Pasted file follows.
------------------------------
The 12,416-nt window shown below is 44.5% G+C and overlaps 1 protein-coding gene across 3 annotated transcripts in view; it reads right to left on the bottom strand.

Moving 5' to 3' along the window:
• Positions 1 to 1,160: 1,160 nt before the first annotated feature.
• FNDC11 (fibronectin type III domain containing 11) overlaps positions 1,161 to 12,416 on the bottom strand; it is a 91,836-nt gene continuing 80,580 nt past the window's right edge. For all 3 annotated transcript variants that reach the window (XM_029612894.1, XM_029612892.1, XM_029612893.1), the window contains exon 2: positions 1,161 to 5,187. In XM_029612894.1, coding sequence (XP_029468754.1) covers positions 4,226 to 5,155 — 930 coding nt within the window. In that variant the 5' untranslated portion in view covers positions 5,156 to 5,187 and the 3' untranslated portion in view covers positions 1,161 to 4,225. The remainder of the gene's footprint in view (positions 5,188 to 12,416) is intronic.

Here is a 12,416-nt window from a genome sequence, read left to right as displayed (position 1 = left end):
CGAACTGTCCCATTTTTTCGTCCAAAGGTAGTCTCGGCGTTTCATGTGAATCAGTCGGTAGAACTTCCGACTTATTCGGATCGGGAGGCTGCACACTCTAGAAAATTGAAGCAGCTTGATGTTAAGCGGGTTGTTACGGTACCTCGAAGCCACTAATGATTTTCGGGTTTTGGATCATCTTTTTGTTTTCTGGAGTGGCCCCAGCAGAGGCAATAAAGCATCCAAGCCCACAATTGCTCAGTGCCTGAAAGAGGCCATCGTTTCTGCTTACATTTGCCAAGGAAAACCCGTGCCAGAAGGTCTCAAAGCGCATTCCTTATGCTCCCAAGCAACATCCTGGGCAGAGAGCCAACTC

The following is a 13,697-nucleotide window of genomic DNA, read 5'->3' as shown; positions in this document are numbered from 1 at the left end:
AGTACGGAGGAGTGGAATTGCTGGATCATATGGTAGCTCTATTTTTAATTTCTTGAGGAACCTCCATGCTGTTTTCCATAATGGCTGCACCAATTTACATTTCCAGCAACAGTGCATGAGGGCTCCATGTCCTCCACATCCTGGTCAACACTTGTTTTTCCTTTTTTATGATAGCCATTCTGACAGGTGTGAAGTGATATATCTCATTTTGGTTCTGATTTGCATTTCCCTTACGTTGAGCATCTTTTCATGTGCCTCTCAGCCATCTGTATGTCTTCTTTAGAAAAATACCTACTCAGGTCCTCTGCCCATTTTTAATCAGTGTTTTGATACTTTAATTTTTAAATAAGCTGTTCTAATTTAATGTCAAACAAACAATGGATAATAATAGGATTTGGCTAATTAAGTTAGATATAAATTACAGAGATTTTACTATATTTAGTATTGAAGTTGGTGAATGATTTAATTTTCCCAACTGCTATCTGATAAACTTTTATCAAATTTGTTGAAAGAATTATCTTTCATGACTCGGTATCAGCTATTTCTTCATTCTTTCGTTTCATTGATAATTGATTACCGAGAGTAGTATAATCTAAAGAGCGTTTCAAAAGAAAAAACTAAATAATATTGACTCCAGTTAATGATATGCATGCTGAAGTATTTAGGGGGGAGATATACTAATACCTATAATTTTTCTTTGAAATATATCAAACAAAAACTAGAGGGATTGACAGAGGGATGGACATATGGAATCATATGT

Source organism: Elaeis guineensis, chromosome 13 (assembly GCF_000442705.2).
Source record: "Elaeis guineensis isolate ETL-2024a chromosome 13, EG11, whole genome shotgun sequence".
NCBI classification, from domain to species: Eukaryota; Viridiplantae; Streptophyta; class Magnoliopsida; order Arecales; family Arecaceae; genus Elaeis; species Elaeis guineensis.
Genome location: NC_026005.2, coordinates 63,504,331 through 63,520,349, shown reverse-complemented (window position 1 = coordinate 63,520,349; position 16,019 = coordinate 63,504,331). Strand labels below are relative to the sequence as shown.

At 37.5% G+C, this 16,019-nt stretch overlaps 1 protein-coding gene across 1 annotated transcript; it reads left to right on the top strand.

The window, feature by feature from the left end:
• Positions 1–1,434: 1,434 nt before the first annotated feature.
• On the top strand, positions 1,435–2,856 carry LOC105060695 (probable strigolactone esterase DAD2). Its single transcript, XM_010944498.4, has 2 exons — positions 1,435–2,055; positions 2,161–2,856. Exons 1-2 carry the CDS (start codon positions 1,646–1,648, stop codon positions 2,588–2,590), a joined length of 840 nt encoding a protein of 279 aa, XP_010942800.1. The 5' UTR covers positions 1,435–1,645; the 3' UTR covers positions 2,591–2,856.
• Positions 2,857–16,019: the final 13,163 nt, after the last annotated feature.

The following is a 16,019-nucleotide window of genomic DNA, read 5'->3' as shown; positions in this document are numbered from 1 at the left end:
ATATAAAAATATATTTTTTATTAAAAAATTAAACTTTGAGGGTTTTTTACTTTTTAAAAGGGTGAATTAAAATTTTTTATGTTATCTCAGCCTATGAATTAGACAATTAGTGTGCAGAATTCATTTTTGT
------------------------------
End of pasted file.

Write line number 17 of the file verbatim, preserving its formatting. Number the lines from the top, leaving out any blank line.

• Positions 2,857–16,019: the final 13,163 nt, after the last annotated feature.